Any time you combine politics, sex, and education you're likely to get a lot of emotional and overheated rhetoric and that's certainly bound to happen again as this bill makes it way through the legislature.It didn't take long for the overheated rhetoric to come, with Laura Leslie reporting yesterday that Rep. Ruth Samuelson believes the bill will result in students being taught that polygamy is ok.
Samuelson also dismissed our poll on the issue, saying that we didn't give enough information about what the programs would actually teach.
Well I'll go right ahead and tell you that if we asked a Civitas style poll question asking North Carolinians if they think their children should be taught that polygamy is ok we'd get a very different answer. But as pollsters we were asking about what the bill would actually do, not asking about some extreme right wing paranoia fantasy about what the bill would do.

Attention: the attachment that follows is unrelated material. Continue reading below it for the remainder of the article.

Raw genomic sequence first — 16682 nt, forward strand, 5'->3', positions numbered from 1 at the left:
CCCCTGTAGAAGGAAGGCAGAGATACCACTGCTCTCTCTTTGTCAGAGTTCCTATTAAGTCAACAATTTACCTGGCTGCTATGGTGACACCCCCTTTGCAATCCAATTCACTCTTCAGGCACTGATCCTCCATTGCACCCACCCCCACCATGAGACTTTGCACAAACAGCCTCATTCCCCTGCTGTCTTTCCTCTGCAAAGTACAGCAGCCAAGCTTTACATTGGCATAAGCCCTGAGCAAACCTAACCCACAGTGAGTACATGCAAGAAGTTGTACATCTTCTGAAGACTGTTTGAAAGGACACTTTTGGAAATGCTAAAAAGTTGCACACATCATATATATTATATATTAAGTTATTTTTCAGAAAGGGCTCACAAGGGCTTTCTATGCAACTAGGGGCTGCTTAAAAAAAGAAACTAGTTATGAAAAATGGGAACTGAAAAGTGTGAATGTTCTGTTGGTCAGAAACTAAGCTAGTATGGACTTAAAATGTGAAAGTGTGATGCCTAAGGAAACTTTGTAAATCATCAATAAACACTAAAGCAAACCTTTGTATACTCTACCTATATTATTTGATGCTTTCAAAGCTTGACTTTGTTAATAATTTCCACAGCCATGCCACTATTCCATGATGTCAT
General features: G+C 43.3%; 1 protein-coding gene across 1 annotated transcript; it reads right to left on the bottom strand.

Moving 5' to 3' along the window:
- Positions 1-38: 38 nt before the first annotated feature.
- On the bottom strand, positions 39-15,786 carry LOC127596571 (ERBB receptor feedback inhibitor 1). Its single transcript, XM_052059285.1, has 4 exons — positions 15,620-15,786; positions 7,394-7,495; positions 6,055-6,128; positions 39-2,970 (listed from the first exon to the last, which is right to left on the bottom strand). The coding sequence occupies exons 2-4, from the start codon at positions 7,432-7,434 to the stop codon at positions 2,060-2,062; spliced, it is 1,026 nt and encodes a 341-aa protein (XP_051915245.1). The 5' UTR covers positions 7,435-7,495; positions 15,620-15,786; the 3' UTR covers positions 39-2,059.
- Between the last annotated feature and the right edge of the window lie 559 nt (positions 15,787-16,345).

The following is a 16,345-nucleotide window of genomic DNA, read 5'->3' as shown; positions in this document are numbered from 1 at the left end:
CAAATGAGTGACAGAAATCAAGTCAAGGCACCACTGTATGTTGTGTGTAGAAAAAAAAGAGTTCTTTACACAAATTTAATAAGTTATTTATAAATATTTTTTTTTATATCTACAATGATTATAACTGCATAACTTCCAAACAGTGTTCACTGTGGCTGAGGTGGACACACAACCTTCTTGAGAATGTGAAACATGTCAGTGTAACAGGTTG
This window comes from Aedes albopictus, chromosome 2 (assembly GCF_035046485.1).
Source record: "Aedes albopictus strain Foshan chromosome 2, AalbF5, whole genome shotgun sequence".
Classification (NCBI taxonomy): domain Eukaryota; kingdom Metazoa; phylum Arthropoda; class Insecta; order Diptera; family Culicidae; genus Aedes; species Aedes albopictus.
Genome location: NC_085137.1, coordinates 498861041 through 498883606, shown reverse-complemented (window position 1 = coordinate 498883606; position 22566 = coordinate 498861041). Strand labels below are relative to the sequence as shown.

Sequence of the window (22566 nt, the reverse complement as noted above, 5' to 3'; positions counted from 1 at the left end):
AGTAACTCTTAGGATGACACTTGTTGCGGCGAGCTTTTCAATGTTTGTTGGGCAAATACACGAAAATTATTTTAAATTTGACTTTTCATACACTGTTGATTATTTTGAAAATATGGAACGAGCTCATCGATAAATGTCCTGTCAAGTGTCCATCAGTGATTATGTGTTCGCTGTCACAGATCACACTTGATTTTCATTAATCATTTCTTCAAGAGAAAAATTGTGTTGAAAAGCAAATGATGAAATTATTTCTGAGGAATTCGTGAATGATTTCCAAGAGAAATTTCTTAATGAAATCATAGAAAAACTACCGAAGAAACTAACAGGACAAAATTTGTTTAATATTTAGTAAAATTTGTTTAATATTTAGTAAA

And the truth of the matter is when you ask it straight up, even a majority of Republicans support the bill because it's putting the decision in the hands of parents about what their children are exposed to. That form of hyper local control is something that rank and file conservatives support.
So basically what you have going on here is that the Republican caucus in the legislature is more out there than the Republican voters in the state. You would have thought that Republicans learned a lesson after being destroyed last year in this usually red state, but it looks like they're sticking to the same recipe of spewing lies, hate, and fear. That may be effective enough to kill some bills this year but it's not a good plan for getting themselves away from being a minority party.